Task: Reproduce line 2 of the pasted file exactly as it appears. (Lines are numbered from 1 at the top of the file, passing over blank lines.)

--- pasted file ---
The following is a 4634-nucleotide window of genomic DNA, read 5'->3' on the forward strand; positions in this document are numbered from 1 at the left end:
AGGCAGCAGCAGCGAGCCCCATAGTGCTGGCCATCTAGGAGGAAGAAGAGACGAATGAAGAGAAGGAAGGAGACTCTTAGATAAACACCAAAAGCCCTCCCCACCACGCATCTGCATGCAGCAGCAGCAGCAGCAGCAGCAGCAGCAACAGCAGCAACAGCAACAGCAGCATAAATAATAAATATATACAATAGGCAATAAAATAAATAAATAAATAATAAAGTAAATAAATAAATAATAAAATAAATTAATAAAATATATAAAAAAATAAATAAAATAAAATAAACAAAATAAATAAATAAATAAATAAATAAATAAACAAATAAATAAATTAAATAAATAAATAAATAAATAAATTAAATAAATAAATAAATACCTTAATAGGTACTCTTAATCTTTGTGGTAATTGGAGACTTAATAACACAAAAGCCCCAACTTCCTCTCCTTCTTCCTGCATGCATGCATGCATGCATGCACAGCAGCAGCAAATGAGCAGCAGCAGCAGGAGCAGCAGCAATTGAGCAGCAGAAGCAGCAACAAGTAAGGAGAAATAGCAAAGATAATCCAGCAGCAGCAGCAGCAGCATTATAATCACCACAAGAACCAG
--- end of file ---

AGGCAGCAGCAGCGAGCCCCATAGTGCTGGCCATCTAGGAGGAAGAAGAGACGAATGAAGAGAAGGAAGGAGACTCTTAGATAAACACCAAAAGCCCTCCCCACCACGCATCTGCATGCAGCAGCAGCAGCAGCAGCAGCAGCAGCAACAGCAGCAACAGCAACAGCAGCATAAATAATAAATATATACAATAGGCAATAAAATAAATAAATAAATAATAAAGTAAATAAATAAATAATAAAATAAATTAATAAAATATATAAAAAAATAAATAAAATAAAATAAACAAAATAAATAAATAAATAAATAAATAAATAAACAAATAAATAAATTAAATAAATAAATAAATAAATAAATTAAATAAATAAATAAATACCTTAATAGGTACTCTTAATCTTTGTGGTAATTGGAGACTTAATAACACAAAAGCCCCAACTTCCTCTCCTTCTTCCTGCATGCATGCATGCATGCATGCACAGCAGCAGCAAATGAGCAGCAGCAGCAGGAGCAGCAGCAATTGAGCAGCAGAAGCAGCAACAAGTAAGGAGAAATAGCAAAGATAATCCAGCAGCAGCAGCAGCAGCATTATAATCACCACAAGAACCAG